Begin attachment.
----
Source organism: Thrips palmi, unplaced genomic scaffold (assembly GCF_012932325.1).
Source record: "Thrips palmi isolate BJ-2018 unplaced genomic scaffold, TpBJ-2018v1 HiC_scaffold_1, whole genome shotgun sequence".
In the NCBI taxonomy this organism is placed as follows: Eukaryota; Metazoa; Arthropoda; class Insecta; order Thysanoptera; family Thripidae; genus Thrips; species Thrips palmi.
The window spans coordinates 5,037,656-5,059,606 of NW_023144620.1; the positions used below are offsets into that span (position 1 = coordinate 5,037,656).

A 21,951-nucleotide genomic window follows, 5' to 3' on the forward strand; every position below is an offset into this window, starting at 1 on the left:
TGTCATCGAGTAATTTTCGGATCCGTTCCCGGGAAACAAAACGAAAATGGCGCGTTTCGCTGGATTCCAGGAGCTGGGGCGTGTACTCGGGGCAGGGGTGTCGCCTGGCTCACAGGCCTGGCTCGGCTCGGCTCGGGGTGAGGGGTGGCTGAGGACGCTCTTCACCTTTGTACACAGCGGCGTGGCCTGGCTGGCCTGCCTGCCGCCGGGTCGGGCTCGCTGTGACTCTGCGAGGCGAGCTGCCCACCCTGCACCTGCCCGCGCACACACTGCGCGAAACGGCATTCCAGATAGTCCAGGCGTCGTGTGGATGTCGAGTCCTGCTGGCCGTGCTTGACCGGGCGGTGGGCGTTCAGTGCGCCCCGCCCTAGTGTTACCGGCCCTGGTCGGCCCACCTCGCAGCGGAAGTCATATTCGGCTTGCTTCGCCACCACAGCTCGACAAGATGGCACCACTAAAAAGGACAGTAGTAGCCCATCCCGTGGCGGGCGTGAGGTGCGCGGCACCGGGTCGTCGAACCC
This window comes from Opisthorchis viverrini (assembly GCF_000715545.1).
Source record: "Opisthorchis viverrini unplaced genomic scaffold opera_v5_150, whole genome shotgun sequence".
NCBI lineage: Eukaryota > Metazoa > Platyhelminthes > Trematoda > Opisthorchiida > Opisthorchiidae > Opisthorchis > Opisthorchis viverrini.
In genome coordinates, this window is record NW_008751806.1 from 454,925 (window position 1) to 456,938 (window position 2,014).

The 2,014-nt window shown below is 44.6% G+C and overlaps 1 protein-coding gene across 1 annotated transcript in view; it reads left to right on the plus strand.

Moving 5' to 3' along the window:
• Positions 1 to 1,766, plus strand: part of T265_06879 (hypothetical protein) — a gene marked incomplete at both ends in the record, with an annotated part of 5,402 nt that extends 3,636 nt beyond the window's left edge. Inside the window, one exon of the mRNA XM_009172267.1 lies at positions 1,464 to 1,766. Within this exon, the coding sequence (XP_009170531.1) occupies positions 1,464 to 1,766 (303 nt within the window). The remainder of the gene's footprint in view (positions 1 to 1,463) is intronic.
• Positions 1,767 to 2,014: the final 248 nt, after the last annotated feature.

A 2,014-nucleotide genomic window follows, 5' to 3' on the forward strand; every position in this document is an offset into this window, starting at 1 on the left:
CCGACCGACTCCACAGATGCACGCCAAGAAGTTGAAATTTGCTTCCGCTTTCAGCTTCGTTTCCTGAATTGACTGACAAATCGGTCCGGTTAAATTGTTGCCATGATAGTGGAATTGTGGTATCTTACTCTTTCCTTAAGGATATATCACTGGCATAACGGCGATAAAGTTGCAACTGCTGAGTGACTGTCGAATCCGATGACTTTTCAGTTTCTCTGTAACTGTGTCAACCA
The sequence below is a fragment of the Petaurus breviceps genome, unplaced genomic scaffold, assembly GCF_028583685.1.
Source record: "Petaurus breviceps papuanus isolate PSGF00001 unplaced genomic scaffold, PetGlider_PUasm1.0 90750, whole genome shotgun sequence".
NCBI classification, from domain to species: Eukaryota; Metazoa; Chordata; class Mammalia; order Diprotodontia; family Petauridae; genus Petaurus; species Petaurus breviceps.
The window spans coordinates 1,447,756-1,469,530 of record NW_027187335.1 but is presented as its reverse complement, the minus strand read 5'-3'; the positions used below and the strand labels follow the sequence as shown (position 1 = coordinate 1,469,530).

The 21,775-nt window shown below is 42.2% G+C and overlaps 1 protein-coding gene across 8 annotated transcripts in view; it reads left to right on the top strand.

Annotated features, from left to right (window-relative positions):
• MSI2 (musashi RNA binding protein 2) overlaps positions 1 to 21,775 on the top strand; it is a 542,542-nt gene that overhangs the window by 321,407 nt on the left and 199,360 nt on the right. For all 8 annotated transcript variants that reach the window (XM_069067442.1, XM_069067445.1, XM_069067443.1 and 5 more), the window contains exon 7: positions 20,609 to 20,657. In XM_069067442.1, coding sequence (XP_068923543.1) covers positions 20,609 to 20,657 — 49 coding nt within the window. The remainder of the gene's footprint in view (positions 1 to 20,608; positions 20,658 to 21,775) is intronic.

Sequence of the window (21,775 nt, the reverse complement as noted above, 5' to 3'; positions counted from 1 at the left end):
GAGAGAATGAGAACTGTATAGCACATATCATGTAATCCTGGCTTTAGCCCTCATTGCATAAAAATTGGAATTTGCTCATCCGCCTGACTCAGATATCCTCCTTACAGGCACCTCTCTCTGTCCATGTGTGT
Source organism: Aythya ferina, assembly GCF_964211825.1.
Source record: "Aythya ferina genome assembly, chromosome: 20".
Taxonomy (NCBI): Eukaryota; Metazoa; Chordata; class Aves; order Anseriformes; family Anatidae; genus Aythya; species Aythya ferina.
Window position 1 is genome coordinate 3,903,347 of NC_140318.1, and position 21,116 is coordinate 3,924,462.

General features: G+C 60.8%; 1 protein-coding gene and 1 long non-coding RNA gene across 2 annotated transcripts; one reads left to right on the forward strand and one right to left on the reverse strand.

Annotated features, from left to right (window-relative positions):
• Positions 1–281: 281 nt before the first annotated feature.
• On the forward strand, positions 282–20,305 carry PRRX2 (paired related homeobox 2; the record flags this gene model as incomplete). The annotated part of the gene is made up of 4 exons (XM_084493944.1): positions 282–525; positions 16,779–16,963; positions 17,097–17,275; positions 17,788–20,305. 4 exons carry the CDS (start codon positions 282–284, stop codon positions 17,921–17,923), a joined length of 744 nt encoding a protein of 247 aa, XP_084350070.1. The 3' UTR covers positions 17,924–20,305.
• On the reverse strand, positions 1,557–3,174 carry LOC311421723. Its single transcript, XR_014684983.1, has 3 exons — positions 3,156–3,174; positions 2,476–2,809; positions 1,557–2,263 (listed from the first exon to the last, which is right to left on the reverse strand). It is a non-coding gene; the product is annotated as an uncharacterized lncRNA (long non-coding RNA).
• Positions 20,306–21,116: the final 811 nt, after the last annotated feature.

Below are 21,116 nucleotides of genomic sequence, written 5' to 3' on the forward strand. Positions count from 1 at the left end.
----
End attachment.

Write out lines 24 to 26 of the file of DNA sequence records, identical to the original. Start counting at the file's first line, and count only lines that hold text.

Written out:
Sequence of the window (21,775 nt, the reverse complement as noted above, 5' to 3'; positions counted from 1 at the left end):
GAGAGAATGAGAACTGTATAGCACATATCATGTAATCCTGGCTTTAGCCCTCATTGCATAAAAATTGGAATTTGCTCATCCGCCTGACTCAGATATCCTCCTTACAGGCACCTCTCTCTGTCCATGTGTGT
Source organism: Aythya ferina, assembly GCF_964211825.1.